In Memoriam: Leon (Pete) Sinclair



Pete was a member of the faculty from 1971 – 1998

Pete was part of a legendary rescue on the North Face of the Grand Teton in 1977.  In 2014 the documentary film The Grand Rescue detailed this dangerous adventure.


from the film’s website:

Sinclair, a skilled, experienced chief of mountain rescue at Grand Teton National Park in the 1960’s, had a long mountaineering history, including the first ascent of the West Rib of Denali in 1959. Quiet, and with a philosophical manner, Pete was not easily ruffled. His democratic leadership confirmed the wisdom that allowed his mates to do what each did best during the rescue. Sinclair went on to earn a Ph.D. in English literature, and started his teaching career at the University of Wyoming . A few years later, at the beckoning of Willy Unsoeld, he joined the faculty at Evergreen State College in Olympia , Washington where he remained for three decades until retirement. A lover of stories, he has written widely, including the 1993 book, We Aspired: The Last Innocent Americans. The book was short listed in 1994 for the prestigious Boardman-Tasker Prize at the International Festival of Mountaineering Literature in London. Chapter 10 of We Aspired, entitled “At the Height,” remains today the best description of the 1967 north face rescue.



In Memoriam: Leon (Pete) Sinclair

5 Responses

  1. Pete was a man of many intelligences. I found his writing to be quite wonderful. After several years of having offices on the same hall, he told me he had visited Paris. He knew I had lived there and taken students there and he asked, “Why didn’t you tell me it was so amazing?”

    Susan Fiksdal December 1, 2015 at 8:36 pm #
  2. Pete, Susan Aurand and I once taught a Core Program that involved writing, painting and photography. It was over 25 years ago but I’m still in touch with some of the students from that program, and when we’re together we still talk about Pete.

    I was a neophyte but Pete was a seasoned veteran, and he was willing to share his wisdom about effective teaching strategies whenever we had lunch together. He was a great raconteur, thanks to the incredible life he had led prior to coming to Evergreen.

    While he was a great storyteller, he was (by his own admission) a terrible lecturer . . . except, that is, when he was performing beat poetry. On one particularly memorable spring day, he spoke (haltingly) about the poetry of the beats. Then, as a finishing touch to his lecture, he read Gregory’s Corso’s poem “Bomb.” The word ‘read’ hardly does justice to what we witnessed that day. He gave an absolutely electrifying performance, full of sound and fury, and signifying one helluva lot! Everyone in the Lecture Hall was completely stunned, and then rose to give him a standing ovation. Tonight, I’m still clapping.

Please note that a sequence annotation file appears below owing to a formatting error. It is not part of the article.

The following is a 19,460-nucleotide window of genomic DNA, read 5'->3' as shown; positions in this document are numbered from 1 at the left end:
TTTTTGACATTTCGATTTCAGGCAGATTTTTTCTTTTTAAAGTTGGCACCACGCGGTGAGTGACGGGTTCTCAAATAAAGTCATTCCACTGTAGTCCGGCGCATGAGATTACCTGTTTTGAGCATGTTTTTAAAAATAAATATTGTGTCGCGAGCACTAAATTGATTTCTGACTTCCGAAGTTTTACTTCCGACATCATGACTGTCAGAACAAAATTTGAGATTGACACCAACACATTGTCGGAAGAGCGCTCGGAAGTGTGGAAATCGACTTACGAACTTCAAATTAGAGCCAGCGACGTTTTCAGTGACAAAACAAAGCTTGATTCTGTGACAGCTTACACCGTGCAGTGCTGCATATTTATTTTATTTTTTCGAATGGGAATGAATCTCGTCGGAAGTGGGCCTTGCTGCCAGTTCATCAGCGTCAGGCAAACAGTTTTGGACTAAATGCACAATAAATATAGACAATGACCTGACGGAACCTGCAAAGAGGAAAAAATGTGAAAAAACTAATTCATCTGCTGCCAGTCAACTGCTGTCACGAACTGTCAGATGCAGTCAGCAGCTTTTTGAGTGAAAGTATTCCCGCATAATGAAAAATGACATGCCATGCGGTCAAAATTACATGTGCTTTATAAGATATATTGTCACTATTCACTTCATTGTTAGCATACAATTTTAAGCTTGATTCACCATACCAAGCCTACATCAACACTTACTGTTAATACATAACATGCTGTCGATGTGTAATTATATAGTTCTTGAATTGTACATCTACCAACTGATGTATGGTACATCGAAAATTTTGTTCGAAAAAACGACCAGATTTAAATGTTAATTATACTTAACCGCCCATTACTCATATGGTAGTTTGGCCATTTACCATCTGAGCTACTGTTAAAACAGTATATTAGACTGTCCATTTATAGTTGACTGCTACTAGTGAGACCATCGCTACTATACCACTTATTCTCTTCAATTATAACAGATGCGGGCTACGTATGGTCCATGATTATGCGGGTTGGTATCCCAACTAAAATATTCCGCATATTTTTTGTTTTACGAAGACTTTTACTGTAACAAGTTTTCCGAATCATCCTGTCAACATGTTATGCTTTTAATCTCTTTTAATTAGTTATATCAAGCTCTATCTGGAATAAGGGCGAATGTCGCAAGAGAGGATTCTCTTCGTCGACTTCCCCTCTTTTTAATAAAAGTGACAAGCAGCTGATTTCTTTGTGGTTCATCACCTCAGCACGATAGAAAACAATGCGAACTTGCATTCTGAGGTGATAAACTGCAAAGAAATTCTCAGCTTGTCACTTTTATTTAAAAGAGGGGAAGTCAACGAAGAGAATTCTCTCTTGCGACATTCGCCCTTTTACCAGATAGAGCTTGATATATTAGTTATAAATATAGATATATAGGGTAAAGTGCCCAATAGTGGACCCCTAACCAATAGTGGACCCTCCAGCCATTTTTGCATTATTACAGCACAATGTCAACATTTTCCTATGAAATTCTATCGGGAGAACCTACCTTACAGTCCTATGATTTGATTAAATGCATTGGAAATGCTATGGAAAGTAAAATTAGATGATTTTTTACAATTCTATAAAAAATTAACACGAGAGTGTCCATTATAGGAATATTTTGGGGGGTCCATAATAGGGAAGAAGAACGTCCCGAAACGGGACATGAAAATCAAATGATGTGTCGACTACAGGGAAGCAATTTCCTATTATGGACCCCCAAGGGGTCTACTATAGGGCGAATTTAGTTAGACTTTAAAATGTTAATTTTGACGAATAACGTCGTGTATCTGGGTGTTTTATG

Bob Haft December 1, 2015 at 10:24 pm #
  3. Perhaps foremost among my many fond memories of Pete were of the faculty (and MES student) Spring Break dorry trip down the Grand Canyon in 1996, the year of the “big release”. Three events come to mind: 1) Pete talking about how much he loved Connie – how she is the sweetest person he ever knew, 2) his reading most every night of some book he was writing, and 3) advice he gave me on negotiating narrow, rocky ledges – “take tiny steps, Judy!” I am so thankful for that trip – which was my first opportunity to get to know Pete (and Connie). He also talked about his attachment to his kids – and their attachment to Jackson WY. I learned what a gentle family man Pete was!

    Judy Cushing December 2, 2015 at 12:56 pm #
  4. Once
    I taught with Pete and Steve Herman in a program called Explorations.
    I did a journal workshop once a week. Steve never came.Pete always did. After a few weeks Pete asked to talk with me after class.
    He said that the journal work was really weird. I asked why and he said that while writing whatever came to him as I instructed he found himself wondering about what happened to a student he had many years ago. He wrote his questions to the student and when he got home there was a message from this same student, not heard from in years, saying they would stop by later that day. Pete worried that anyone he mentioned in his Journal might come to visit him.
    I tried to explain that they already had, in his journal. He laughed and said “that’s good, Marilyn but really weird.”

    Marilyn Frasca December 3, 2015 at 2:02 pm #
  1. In Memoriam: My Brother Pete | HUMANITY HIKER - December 10, 2015

    […] Pete passed away, after a long bout with Alzheimer’s, on November 28, 11:15 PST. He was a faculty member of Evergreen State College for much of his life, where they have posted their own In Memoriam for Pete. […]